Private higher education for orphans
Parentless children will be able to study
in private colleges and institutions of higher education
former residents of children’s homes will be able to look forward to receiving
the same grants when attending private educational institutions as they do when
studying at a state college, technical college or institute of higher
education. In particular, when they graduate they will receive a one-off
payment. Furthermore, the young people will be supplied with clothing and
footwear. The funds needed will be supplied from the public purse. Private
secondary, special and higher educational establishments will be subject to the
same social obligations as state ones. This is the effect of an amendment to
the Additional Provision of Social Support to Parentless Children and Orphans
Law. The new provisions come into force on 1 February 2012.
director of the charity Partnership in Hope, Inga Okryzhnaya, thinks that from
the point of view of implementing parentless children’s rights, this is the
correct approach. ‘They will have more possibilities open to them when they are
choosing where to study. If a young person is minded to study at a private
college, s/he will need state help’, she told the ASI correspondent.
the other hand, this innovation will not only support parentless children but
also equalise the rights of the private and state sectors, Irina Ryazanova,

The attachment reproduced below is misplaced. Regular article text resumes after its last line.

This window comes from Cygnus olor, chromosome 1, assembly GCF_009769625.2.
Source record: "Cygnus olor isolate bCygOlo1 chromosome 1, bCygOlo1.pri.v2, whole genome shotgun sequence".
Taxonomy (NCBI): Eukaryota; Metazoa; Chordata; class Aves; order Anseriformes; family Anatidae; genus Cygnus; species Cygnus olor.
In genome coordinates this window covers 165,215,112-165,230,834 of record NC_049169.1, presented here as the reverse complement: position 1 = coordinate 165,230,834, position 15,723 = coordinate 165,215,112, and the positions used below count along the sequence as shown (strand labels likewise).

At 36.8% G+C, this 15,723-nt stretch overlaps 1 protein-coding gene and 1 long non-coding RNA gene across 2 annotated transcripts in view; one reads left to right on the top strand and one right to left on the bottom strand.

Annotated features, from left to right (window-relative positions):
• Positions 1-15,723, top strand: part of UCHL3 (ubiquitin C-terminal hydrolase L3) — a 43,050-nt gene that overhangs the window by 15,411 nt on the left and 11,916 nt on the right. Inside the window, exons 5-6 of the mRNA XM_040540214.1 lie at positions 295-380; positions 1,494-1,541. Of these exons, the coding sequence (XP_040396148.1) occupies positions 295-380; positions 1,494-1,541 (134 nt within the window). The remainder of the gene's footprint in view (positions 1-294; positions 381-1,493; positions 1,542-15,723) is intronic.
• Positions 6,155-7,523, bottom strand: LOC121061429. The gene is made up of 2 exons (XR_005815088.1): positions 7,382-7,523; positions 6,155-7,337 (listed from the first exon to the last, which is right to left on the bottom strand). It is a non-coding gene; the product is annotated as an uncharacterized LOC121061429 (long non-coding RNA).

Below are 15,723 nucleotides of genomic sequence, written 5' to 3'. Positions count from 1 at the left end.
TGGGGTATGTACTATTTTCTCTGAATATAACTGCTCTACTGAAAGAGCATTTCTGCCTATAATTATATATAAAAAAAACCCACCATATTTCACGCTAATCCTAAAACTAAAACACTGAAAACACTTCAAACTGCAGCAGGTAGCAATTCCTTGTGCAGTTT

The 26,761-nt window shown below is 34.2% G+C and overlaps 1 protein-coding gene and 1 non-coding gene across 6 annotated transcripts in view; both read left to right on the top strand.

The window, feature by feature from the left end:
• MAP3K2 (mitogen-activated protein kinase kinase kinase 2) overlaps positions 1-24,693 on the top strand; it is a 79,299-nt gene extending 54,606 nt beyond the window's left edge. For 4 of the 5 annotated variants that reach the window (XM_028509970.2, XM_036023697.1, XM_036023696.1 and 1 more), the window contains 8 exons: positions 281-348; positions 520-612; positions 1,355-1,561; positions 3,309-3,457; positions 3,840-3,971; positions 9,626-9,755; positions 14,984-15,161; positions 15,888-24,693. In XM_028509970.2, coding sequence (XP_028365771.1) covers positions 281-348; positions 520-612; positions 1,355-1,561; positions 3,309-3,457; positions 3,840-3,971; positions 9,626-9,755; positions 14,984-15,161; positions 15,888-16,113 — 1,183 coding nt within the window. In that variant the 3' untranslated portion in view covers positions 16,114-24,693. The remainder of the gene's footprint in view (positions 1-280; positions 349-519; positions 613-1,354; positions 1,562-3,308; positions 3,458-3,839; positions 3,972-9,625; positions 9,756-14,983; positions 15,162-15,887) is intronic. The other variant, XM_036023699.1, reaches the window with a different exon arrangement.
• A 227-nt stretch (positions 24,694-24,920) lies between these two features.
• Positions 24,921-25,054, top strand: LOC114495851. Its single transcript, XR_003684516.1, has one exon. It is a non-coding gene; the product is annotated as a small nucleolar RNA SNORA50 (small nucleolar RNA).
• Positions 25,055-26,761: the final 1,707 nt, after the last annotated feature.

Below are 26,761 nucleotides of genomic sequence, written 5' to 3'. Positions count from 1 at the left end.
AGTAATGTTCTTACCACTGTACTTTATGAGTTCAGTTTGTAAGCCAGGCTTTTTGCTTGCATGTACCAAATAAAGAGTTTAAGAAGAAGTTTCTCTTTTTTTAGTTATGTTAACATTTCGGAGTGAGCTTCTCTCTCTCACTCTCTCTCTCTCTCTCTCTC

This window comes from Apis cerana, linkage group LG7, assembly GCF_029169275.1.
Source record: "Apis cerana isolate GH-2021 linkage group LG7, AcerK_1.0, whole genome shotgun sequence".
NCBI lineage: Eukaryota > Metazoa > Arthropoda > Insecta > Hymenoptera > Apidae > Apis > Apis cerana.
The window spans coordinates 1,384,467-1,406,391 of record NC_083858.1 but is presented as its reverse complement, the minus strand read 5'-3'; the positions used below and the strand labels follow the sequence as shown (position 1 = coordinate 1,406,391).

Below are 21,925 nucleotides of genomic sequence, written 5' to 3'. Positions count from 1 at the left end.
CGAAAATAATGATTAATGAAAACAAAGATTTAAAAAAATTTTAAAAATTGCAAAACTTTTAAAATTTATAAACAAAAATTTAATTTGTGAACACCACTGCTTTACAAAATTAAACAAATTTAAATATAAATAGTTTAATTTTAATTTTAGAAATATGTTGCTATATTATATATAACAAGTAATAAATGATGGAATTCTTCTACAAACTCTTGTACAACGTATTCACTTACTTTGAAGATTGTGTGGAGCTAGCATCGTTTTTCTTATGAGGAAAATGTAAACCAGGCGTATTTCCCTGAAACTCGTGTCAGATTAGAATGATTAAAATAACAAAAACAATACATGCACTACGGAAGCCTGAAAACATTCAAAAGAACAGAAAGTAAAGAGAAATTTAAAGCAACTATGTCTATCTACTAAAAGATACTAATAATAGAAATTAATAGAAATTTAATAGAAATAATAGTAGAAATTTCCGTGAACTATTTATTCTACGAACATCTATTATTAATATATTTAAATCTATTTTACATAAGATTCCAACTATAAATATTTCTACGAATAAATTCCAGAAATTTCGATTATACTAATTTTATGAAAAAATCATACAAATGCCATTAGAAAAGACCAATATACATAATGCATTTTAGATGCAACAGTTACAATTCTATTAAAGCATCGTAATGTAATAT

director of the charity Great Change, that aids the education of parentless
children, told the ASI correspondent. ‘I know of cases where private
establishments have acted charitably, and paid a young person’s educational
expenses in whole or in part. Why should the colleges not receive state
support?’ she asked.
Ms Okruzhnaya told the ASI correspondent, former residents of children’s homes
aged 18-23 usually study at state establishments. ‘What attracts them is the
availability of hostel accommodation. I doubt that commercial educational
establishments have hostels that they could use’, she said.
for the majority of former residents of children’s homes the grant that they
receive after graduating from a state establishment constitutes an important
means of support. Ms Ryazanova thought this was why state educational
establishments are seen as the preferred option.
experts doubt whether the majority of former children’s home residents will be
able to take advantage of the new arrangement. ‘It is difficult to imagine that
parentless young people would be able to finance their own education in a
private establishment. Where will they get the money from to study in a fee
paying institution?’ asked Ms Okruzhnaya. Ms Ryazanova agrees that they will
not be able to do so in every case. However, she insists that the proposed
amendment is a suitable one.